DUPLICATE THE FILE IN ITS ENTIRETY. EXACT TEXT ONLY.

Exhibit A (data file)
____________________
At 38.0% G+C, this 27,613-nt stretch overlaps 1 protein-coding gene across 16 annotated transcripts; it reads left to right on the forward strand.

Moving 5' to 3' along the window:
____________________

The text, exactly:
At 38.0% G+C, this 27,613-nt stretch overlaps 1 protein-coding gene across 16 annotated transcripts; it reads left to right on the forward strand.

Moving 5' to 3' along the window: